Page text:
Pediatric Mitral Regurgitation (Mitral Valve Insufficiency) Medication

Updated: Dec 08, 2021
  • Author: Monesha Gupta, MD, MBBS, FAAP, FACC, FASE; Chief Editor: Syamasundar Rao Patnana, MD  more...
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Medication Summary

Angiotensin-converting enzyme inhibitors (ACEIs) and diuretics are the mainstay of medical therapy for patients with mitral regurgitation (MR)  (mitral valve insufficiency).


Afterload reducers

Class Summary

These agents are used to improve preoperative or postoperative cardiac output. They reduce systemic vascular resistance and increase systemic blood flow resulting from myocardial dysfunction, significant mitral valve insufficiency, or both.

Captopril (Capoten)

Prevents conversion of angiotensin I to angiotensin II, a potent vasoconstrictor, resulting in lower aldosterone secretion.

By decreasing the systemic blood pressure, ACE inhibitors decrease the amount of work placed on the heart. The regurgitant fraction also is decreased because of the lower systemic blood pressure.

Enalapril (Enalaprilat, Epaned, Vasotec)

Enalapril is a prodrug hydrolyzed in vivo to enalaprilat. Enalaprilat prevents conversion of angiotensin I to angiotensin II (a potent vasoconstrictor) through competitive inhibition of angiotensin-converting enzyme (ACE), resulting in decreased plasma angiotensin II concentrations. Blood pressure may be reduced in part through decreased vasoconstriction, increased renin activity, and decreased aldosterone secretion.

Hydralazine (Apresoline)

Decreases systemic resistance through direct vasodilation of arterioles.

Nifedipine (Procardia, Adalat)

Relaxes coronary smooth muscle and produces coronary vasodilation, which in turn improves myocardial oxygen delivery.

Nitroprusside (Nitropress)

Afterload-reducing agent used for acute MR. Produces vasodilation and increases inotropic activity of the heart. At higher doses, may exacerbate myocardial ischemia by increasing the heart rate.


Diuretic agents

Class Summary

These agents promote excretion of water and electrolytes by the kidneys. They are used to treat heart failure or hepatic, renal, or pulmonary disease when sodium and water retention have resulted in edema or ascites.

Furosemide (Lasix)

Increases excretion of water by interfering with chloride-binding cotransport system, which in turn, inhibits sodium and chloride reabsorption in ascending loop of Henle and distal renal tubule. Dose must be individualized. Depending on response, administer at increments of 20-40 mg, no sooner than 6-8 h after the previous dose, until desired diuresis occurs. When treating infants, titrate using increments of 1 mg/kg/dose until a satisfactory effect is achieved.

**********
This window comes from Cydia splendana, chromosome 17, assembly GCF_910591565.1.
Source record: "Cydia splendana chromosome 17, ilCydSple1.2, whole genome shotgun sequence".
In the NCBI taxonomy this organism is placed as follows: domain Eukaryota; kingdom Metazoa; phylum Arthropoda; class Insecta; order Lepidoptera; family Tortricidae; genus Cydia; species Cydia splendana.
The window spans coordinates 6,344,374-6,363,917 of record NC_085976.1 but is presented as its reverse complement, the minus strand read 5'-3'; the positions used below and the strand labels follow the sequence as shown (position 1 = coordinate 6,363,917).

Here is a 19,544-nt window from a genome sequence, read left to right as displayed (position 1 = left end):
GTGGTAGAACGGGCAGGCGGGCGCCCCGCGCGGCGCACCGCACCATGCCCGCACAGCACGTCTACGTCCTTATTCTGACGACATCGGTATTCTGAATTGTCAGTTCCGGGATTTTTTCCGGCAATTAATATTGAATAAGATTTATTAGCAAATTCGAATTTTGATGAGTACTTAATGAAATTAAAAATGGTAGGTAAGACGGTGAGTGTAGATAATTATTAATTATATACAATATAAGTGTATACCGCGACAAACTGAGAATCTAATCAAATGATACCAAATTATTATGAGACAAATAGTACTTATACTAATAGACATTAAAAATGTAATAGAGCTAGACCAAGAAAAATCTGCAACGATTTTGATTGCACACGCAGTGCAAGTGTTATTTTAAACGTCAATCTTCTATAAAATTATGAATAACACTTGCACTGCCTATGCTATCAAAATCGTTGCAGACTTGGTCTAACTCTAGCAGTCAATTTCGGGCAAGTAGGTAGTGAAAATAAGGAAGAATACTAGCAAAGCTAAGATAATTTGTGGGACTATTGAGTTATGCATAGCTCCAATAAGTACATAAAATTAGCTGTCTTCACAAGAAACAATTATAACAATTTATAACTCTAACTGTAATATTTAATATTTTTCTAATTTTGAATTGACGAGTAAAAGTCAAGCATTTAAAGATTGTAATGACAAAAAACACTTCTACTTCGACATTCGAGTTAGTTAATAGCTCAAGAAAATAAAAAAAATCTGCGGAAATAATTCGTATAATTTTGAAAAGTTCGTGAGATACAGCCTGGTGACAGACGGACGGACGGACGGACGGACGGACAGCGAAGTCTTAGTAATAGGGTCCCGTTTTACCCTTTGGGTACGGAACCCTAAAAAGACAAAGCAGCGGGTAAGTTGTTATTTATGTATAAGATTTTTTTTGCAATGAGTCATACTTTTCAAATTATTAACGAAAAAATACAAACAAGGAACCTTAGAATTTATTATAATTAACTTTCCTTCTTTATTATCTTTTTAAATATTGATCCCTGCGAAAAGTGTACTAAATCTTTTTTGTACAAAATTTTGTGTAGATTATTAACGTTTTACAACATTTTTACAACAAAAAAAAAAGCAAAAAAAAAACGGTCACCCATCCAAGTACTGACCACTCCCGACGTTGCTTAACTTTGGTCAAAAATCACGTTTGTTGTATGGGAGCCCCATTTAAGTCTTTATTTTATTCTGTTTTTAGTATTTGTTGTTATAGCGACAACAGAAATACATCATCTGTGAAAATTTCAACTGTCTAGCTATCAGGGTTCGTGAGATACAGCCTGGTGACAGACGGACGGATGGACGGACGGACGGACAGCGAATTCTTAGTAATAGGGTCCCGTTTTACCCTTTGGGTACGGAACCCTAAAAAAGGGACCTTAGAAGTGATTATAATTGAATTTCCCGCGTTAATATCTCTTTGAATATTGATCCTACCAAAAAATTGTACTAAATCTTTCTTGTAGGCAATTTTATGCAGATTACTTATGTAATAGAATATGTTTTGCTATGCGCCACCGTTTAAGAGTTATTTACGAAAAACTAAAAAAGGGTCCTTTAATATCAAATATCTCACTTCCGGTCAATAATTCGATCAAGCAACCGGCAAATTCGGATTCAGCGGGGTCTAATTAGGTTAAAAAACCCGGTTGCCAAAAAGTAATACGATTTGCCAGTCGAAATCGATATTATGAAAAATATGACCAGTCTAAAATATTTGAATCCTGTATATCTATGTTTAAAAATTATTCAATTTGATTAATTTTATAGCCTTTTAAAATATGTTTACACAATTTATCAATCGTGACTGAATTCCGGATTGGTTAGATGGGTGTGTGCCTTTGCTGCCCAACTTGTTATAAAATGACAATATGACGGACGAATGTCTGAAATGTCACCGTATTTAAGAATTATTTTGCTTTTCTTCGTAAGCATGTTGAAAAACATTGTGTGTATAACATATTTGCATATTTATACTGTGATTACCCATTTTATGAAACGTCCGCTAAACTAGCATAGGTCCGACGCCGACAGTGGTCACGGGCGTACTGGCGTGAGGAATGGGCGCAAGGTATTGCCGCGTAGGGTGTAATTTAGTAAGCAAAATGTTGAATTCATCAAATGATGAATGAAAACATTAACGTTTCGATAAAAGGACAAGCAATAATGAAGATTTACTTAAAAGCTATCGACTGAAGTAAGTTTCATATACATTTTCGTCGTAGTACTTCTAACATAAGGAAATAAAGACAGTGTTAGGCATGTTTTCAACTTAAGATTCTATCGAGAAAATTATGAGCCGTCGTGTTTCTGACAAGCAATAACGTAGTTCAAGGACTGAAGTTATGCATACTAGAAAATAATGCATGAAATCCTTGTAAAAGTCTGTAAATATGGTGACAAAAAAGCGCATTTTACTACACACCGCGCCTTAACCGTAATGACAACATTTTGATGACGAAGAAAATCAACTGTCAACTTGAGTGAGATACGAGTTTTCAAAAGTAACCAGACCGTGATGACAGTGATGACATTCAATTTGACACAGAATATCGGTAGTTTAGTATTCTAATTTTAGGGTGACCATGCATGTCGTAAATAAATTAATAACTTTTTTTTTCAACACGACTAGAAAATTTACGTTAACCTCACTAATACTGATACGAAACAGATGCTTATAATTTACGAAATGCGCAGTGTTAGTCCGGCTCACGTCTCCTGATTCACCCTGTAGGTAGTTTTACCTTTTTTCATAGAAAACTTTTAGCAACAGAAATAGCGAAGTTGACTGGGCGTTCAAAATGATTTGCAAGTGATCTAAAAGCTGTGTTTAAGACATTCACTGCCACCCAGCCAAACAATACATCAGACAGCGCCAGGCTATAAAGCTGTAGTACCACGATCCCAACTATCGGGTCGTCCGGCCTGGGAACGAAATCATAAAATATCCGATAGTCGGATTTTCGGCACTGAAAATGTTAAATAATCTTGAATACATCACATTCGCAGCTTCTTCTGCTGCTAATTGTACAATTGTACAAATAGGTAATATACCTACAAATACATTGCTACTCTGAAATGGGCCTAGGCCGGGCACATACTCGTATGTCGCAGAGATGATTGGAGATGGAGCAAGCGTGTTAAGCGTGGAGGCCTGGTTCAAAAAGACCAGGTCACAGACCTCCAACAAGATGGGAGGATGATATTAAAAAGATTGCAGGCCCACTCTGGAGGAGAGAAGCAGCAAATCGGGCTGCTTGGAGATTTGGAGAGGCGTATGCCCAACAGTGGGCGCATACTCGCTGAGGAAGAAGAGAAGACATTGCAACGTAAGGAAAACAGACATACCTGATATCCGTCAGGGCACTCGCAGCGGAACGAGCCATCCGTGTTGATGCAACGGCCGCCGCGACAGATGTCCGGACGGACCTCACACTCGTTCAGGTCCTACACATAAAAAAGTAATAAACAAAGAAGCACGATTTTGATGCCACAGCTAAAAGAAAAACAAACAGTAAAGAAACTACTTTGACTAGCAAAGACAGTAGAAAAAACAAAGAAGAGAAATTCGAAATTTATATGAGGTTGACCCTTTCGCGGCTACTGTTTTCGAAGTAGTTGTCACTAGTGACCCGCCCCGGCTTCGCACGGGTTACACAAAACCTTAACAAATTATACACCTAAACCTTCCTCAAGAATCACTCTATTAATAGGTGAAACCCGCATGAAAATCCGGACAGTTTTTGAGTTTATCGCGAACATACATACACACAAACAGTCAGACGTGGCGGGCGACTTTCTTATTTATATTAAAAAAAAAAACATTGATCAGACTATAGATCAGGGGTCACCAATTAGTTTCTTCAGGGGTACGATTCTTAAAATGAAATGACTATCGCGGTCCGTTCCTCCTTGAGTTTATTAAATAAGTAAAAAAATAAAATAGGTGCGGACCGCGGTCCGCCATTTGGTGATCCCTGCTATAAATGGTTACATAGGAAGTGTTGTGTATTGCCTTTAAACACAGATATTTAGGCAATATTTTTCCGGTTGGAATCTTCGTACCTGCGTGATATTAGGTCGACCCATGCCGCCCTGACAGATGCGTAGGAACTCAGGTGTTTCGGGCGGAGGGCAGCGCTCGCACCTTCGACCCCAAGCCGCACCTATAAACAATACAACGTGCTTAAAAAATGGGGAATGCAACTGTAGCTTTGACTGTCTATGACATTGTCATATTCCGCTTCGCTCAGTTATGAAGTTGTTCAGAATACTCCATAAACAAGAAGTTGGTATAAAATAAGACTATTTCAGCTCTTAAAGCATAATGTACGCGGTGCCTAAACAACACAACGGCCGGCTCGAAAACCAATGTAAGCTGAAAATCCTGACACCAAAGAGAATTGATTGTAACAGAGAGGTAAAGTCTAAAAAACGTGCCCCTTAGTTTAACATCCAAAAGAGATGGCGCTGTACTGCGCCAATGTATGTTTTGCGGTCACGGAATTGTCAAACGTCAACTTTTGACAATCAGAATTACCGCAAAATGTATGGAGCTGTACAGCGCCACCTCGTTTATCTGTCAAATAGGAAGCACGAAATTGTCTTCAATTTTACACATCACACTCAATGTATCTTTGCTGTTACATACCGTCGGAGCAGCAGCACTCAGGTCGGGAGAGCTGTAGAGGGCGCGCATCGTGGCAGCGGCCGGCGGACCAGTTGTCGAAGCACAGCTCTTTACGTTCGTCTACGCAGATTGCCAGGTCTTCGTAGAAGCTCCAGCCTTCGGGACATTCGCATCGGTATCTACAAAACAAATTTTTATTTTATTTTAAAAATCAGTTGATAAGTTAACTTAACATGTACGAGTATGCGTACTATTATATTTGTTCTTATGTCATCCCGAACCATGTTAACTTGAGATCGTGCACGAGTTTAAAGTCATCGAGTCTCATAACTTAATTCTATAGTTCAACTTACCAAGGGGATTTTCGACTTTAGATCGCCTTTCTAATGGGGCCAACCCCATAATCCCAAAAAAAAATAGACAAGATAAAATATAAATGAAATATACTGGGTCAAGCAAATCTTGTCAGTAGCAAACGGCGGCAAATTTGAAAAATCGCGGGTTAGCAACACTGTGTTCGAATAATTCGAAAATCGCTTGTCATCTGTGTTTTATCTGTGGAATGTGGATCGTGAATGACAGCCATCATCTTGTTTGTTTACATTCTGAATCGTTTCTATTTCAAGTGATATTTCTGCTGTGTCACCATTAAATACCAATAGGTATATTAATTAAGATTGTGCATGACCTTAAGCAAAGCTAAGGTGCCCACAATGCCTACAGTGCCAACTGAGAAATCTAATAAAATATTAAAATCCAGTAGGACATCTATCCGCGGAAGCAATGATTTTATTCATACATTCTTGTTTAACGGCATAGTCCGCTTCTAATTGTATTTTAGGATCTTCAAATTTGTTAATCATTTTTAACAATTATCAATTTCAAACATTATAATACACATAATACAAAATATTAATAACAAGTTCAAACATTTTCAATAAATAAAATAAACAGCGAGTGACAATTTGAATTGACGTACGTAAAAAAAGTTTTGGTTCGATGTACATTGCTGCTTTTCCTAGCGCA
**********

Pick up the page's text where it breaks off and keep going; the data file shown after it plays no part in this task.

Spironolactone (Aldactone)

For management of edema resulting from excessive aldosterone excretion. Competes with aldosterone for receptor sites in distal renal tubules, increasing water excretion while retaining potassium and hydrogen ions.

Ethacrynic acid (Edecrin)

Use as a second-line IV diuretic for those with congestive heart failure. Inhibits loop of Henle and proximal and distal convoluted tubule sodium and chloride resorption.


Inotropic Agents

Class Summary

These are effective medications when cardiac function is slightly decreased or compromised by the amount of mitral regurgitation. Positive inotropic agents increase the force of contraction of the myocardium and are used to treat acute and chronic congestive heart failure. Some agents may also increase or decrease the heart rate (ie, positive or negative chronotropic agents), provide vasodilatation, or improve myocardial relaxation. These additional properties influence the choice of drug for specific circumstances. Cardiac glycosides are used predominantly for their inotropic effects.

Digoxin (Lanoxin)

Cardiac glycoside with direct inotropic effects in addition to indirect effects on the cardiovascular system. Acts directly on cardiac muscle, increasing myocardial systolic contractions. Its indirect actions result in increased carotid sinus nerve activity and enhanced sympathetic withdrawal for any given increase in mean arterial pressure.


Bipyridine-positive inotropic agent and vasodilator with little chronotropic activity. Different in mode of action from both digitalis glycosides and catecholamines.



Class Summary

These agents prevent recurrent or ongoing thromboembolic occlusion of the vertebrobasilar circulation. Lifelong anticoagulation therapy is needed in patients with mechanical valves.

Warfarin (Coumadin)

Interferes with hepatic synthesis of vitamin K–dependent coagulation factors. Used for prophylaxis and treatment of venous thrombosis, pulmonary embolism, and thromboembolic disorders. Tailor dose to maintain an INR in the range of 2-3.